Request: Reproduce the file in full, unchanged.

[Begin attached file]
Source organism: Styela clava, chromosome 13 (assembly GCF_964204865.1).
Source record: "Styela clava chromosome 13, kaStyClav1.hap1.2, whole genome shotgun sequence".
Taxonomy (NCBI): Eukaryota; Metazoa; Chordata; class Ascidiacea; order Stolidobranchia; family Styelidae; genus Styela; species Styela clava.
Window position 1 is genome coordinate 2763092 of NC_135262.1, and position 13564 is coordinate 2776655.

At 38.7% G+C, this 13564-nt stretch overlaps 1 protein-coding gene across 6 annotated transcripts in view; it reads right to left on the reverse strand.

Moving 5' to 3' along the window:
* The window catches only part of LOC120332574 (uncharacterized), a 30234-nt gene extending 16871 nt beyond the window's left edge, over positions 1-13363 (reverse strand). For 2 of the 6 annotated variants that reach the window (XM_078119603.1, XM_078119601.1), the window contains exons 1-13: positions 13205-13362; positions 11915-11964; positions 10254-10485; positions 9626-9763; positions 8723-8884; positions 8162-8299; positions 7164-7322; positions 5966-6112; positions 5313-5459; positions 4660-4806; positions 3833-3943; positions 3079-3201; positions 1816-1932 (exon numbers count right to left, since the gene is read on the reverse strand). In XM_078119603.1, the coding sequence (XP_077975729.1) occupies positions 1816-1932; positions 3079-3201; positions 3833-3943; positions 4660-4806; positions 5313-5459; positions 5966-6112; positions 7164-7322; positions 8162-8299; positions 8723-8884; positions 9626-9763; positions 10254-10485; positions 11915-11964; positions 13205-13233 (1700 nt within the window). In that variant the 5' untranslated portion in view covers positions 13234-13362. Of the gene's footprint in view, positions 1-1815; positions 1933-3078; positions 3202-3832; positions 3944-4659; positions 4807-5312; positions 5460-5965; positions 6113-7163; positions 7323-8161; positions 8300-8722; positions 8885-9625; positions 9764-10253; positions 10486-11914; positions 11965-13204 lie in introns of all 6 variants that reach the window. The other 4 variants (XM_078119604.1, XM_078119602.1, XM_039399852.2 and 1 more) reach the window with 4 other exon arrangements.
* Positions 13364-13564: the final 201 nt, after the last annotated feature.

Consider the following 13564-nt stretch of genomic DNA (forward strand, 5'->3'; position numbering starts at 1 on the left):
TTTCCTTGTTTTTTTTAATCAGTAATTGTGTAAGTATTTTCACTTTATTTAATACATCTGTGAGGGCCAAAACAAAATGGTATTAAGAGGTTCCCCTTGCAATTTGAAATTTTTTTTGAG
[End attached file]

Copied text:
Source organism: Styela clava, chromosome 13 (assembly GCF_964204865.1).
Source record: "Styela clava chromosome 13, kaStyClav1.hap1.2, whole genome shotgun sequence".
Taxonomy (NCBI): Eukaryota; Metazoa; Chordata; class Ascidiacea; order Stolidobranchia; family Styelidae; genus Styela; species Styela clava.
Window position 1 is genome coordinate 2763092 of NC_135262.1, and position 13564 is coordinate 2776655.

At 38.7% G+C, this 13564-nt stretch overlaps 1 protein-coding gene across 6 annotated transcripts in view; it reads right to left on the reverse strand.

Moving 5' to 3' along the window:
* The window catches only part of LOC120332574 (uncharacterized), a 30234-nt gene extending 16871 nt beyond the window's left edge, over positions 1-13363 (reverse strand). For 2 of the 6 annotated variants that reach the window (XM_078119603.1, XM_078119601.1), the window contains exons 1-13: positions 13205-13362; positions 11915-11964; positions 10254-10485; positions 9626-9763; positions 8723-8884; positions 8162-8299; positions 7164-7322; positions 5966-6112; positions 5313-5459; positions 4660-4806; positions 3833-3943; positions 3079-3201; positions 1816-1932 (exon numbers count right to left, since the gene is read on the reverse strand). In XM_078119603.1, the coding sequence (XP_077975729.1) occupies positions 1816-1932; positions 3079-3201; positions 3833-3943; positions 4660-4806; positions 5313-5459; positions 5966-6112; positions 7164-7322; positions 8162-8299; positions 8723-8884; positions 9626-9763; positions 10254-10485; positions 11915-11964; positions 13205-13233 (1700 nt within the window). In that variant the 5' untranslated portion in view covers positions 13234-13362. Of the gene's footprint in view, positions 1-1815; positions 1933-3078; positions 3202-3832; positions 3944-4659; positions 4807-5312; positions 5460-5965; positions 6113-7163; positions 7323-8161; positions 8300-8722; positions 8885-9625; positions 9764-10253; positions 10486-11914; positions 11965-13204 lie in introns of all 6 variants that reach the window. The other 4 variants (XM_078119604.1, XM_078119602.1, XM_039399852.2 and 1 more) reach the window with 4 other exon arrangements.
* Positions 13364-13564: the final 201 nt, after the last annotated feature.

Consider the following 13564-nt stretch of genomic DNA (forward strand, 5'->3'; position numbering starts at 1 on the left):
TTTCCTTGTTTTTTTTAATCAGTAATTGTGTAAGTATTTTCACTTTATTTAATACATCTGTGAGGGCCAAAACAAAATGGTATTAAGAGGTTCCCCTTGCAATTTGAAATTTTTTTTGAG